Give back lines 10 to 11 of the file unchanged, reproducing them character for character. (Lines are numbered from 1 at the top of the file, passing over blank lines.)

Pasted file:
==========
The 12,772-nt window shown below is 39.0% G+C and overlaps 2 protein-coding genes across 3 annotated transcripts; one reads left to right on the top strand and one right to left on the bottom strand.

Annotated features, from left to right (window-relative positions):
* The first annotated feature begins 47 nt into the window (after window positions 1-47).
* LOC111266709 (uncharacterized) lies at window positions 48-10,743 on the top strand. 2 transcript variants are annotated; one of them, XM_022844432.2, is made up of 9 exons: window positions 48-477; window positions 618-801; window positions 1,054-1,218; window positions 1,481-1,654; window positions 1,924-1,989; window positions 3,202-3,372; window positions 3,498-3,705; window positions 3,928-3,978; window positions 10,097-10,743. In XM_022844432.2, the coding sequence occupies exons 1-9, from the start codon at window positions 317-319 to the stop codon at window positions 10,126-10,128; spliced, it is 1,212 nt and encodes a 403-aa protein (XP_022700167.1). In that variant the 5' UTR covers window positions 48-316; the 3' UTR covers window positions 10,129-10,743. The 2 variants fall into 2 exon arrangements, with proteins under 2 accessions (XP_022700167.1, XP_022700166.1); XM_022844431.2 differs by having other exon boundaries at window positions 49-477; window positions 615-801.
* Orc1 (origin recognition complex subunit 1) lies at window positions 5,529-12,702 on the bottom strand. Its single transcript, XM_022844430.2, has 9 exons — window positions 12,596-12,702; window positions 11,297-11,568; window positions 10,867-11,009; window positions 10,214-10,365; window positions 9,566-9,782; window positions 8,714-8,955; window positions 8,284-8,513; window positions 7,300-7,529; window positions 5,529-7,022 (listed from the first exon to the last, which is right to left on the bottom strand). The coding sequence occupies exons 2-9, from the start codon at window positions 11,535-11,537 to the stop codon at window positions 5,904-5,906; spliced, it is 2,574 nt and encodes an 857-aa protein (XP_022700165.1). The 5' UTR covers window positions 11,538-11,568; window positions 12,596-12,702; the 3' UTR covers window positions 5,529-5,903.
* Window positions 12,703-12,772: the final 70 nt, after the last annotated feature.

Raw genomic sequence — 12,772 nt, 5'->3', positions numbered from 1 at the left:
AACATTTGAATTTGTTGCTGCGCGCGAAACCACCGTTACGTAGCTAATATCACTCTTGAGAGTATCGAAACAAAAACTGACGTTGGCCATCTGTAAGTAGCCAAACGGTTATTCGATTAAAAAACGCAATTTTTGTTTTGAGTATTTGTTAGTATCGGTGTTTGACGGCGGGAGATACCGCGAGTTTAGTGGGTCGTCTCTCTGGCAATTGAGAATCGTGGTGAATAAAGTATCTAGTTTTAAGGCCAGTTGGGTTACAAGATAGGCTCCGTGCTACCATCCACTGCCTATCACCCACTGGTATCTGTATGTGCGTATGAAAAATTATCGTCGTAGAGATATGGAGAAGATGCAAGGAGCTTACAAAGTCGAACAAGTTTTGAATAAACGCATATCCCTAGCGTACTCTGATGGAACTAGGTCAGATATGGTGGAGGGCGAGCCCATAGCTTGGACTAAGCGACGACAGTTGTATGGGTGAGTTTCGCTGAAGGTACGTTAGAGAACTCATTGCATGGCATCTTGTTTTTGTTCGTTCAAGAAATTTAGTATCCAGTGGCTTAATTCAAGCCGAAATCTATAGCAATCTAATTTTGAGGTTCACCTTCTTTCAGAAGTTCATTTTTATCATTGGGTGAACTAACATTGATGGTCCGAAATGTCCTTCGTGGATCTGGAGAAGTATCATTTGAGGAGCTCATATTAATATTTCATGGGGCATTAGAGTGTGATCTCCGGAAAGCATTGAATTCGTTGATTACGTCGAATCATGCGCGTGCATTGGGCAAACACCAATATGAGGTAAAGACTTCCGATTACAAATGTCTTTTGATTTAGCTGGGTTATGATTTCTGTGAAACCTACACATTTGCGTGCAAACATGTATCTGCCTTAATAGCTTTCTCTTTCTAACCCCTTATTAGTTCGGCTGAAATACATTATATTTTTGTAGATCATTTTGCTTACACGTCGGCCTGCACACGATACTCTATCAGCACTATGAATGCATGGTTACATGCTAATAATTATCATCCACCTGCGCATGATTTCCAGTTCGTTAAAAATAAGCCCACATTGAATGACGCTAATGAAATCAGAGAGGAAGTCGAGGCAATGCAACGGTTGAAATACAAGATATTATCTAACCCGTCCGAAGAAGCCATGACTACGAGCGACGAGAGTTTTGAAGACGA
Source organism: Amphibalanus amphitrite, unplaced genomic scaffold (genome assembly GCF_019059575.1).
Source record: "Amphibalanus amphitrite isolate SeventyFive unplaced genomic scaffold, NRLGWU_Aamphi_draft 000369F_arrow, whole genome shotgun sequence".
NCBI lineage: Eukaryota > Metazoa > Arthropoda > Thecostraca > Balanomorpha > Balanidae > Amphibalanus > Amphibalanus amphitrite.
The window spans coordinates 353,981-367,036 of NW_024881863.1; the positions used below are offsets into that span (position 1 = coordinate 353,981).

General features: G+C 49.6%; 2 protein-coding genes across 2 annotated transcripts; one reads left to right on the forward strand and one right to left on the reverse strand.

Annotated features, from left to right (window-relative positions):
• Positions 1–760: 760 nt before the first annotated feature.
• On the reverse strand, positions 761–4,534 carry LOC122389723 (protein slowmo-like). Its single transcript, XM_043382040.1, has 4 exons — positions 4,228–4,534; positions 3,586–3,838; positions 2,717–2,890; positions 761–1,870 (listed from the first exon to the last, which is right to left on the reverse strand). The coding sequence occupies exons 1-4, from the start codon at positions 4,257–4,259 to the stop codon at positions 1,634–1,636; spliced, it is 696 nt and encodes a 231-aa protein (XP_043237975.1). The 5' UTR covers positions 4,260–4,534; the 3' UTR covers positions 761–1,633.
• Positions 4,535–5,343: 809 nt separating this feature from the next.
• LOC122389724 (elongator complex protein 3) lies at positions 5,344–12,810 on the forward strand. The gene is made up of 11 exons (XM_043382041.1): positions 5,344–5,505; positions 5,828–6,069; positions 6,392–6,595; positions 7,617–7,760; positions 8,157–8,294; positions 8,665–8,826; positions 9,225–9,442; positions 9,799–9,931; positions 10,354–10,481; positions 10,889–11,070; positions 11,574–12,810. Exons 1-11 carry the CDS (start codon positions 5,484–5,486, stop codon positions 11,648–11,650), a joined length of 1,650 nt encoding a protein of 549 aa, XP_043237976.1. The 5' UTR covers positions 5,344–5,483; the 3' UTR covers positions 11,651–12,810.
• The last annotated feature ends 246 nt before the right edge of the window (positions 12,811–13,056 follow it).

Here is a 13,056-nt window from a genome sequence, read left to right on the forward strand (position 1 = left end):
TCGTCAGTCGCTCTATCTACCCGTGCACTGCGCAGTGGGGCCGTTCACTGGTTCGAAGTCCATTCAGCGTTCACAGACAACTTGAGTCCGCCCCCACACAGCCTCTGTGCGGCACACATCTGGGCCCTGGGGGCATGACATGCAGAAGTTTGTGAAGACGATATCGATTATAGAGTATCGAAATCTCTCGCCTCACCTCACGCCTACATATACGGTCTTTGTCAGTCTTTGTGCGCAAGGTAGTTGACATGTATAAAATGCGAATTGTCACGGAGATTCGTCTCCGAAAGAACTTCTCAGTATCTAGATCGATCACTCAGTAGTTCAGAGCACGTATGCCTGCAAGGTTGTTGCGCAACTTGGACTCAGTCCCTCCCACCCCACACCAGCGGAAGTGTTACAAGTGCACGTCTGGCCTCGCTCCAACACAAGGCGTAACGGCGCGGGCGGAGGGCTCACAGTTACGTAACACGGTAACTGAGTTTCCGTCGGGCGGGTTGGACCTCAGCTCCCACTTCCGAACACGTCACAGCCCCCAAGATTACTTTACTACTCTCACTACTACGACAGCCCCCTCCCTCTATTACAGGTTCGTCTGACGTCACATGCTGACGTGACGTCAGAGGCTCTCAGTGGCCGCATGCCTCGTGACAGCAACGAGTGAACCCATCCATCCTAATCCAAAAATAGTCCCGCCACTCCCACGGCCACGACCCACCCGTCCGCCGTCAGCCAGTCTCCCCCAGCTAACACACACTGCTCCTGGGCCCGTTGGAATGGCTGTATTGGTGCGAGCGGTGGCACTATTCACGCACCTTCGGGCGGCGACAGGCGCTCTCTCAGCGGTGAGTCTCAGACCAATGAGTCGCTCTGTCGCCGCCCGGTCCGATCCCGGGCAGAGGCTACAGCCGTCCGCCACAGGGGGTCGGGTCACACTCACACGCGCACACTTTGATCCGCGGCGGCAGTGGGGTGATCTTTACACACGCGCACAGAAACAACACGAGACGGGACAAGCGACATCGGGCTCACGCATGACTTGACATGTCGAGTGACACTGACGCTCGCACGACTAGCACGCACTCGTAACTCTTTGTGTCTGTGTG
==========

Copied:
Source record: "Amphibalanus amphitrite isolate SeventyFive unplaced genomic scaffold, NRLGWU_Aamphi_draft 000369F_arrow, whole genome shotgun sequence".
NCBI lineage: Eukaryota > Metazoa > Arthropoda > Thecostraca > Balanomorpha > Balanidae > Amphibalanus > Amphibalanus amphitrite.